This is pretty much the only animated film I’ve had any genuine interest in for at least 10 years. It’s a modern spin on the Rapunzel story, and unlike the gruesome and indestructible Shrek franchise, it just looks so funny, unpretentious and cute. Yeah, say what you like about Disney, they never forget the golden rule: that everything should be cute. I just hope it’s as good as it seems.

(Can’t get any of the embed links on Youtube to work, sorry)

Barbies, Princesses and My Little Ponies

January 24, 2011

I was thinking about Barbies the other day, because someone on telly wore a dress that reminded me of Peaches and Cream Barbie. It was always between her and Crystal Barbie, wasn’t it. The latter was a shade more trashy, which worked in her favour as far as my six-year-old tastes were concerned, but P&C’s outfit genuinely looked mouthwatering.

I never ever had Barbie, I was only allowed Sindy – even now, a little embarrassing to admit. If only I’d had Barbies, I can’t help but think, I’d have turned out a different sort of person altogether. More confident, more conventional, certainly more attractive. See, Barbies were so pretty in their spectacular outfits. They had that alluring, creepy, American-ness about them. They looked at me with their funny flat eyes and they promised so much. My friend Joanne’s dad was an airline pilot and she had all the Barbies and the house and the car AND the horse. I went round there a lot. In retrospect, I wonder about my motives for that friendship. I was a tiny gold digger.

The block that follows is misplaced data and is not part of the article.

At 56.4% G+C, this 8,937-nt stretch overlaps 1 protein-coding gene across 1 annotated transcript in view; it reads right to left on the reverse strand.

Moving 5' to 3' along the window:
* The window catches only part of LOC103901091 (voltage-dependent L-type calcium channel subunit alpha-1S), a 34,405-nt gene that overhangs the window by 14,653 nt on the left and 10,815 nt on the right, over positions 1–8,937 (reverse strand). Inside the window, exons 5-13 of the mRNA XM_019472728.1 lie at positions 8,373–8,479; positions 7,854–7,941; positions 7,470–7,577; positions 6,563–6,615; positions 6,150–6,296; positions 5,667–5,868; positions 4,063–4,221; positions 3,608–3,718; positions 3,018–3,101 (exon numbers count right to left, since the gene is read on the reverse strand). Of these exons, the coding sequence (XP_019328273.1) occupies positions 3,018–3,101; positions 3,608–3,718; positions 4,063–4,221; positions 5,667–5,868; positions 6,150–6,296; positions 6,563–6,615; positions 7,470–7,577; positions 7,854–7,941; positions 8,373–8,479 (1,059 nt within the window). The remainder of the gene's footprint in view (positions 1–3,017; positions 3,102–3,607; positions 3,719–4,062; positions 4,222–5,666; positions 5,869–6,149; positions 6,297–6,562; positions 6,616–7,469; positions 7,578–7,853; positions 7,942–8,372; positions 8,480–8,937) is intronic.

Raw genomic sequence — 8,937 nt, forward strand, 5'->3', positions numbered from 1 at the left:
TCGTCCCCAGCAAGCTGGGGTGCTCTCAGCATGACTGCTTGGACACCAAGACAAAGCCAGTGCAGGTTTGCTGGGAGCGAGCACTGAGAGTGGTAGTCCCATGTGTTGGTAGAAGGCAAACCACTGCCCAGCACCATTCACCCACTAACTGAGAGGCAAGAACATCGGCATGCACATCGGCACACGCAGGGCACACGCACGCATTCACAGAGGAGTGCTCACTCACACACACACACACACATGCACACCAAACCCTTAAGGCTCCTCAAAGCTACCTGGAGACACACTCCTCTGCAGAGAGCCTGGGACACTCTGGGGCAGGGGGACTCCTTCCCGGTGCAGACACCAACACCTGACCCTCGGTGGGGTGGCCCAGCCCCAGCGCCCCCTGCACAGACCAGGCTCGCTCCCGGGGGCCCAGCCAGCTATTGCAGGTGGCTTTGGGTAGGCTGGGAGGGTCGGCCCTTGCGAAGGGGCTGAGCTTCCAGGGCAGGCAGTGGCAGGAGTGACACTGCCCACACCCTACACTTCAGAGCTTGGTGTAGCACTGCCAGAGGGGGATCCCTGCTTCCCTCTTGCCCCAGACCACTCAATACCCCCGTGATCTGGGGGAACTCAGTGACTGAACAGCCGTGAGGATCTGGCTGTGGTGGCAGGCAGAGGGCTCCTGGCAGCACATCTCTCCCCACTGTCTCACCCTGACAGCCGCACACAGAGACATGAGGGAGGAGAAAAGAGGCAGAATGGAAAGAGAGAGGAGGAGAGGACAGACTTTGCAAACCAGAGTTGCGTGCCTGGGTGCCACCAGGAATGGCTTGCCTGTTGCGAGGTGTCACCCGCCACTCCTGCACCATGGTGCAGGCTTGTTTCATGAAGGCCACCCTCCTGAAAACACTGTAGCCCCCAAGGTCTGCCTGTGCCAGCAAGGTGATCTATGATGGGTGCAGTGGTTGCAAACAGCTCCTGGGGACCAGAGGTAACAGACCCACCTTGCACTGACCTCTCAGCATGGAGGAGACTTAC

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Culture Hack Day and some unrelated reading

January 20, 2011

Me speaking at Culture Hack Day, picture by timmitchellphotography.co.uk

Since it’s my year of Saying Yes To Everything, I spoke at the excellent, very enjoyable, very supportive Culture Hack Day last weekend. Here’s a good post about what went on.

The points of my talk were roughly:

a) Things are fun, that you don’t think are fun.
b) Things you’re doing already are fun.
c) Finding something fun doesn’t mean you’re a twat.
d) Even the most banal things in the world can be seen as toys.

I mentioned Chromaroma as an e.g. of layering “play data” over something you’re doing anyway and of using the Oyster card as a toy, and Barnaby Jack’s ATM hacks as an e.g. of the world’s hidden playthings.

I’m currently working on some very exciting stuff for issue 2 of the newspaper. Be the change you want to see! Make the thing you wish existed!

Perhaps I can interest you in some links: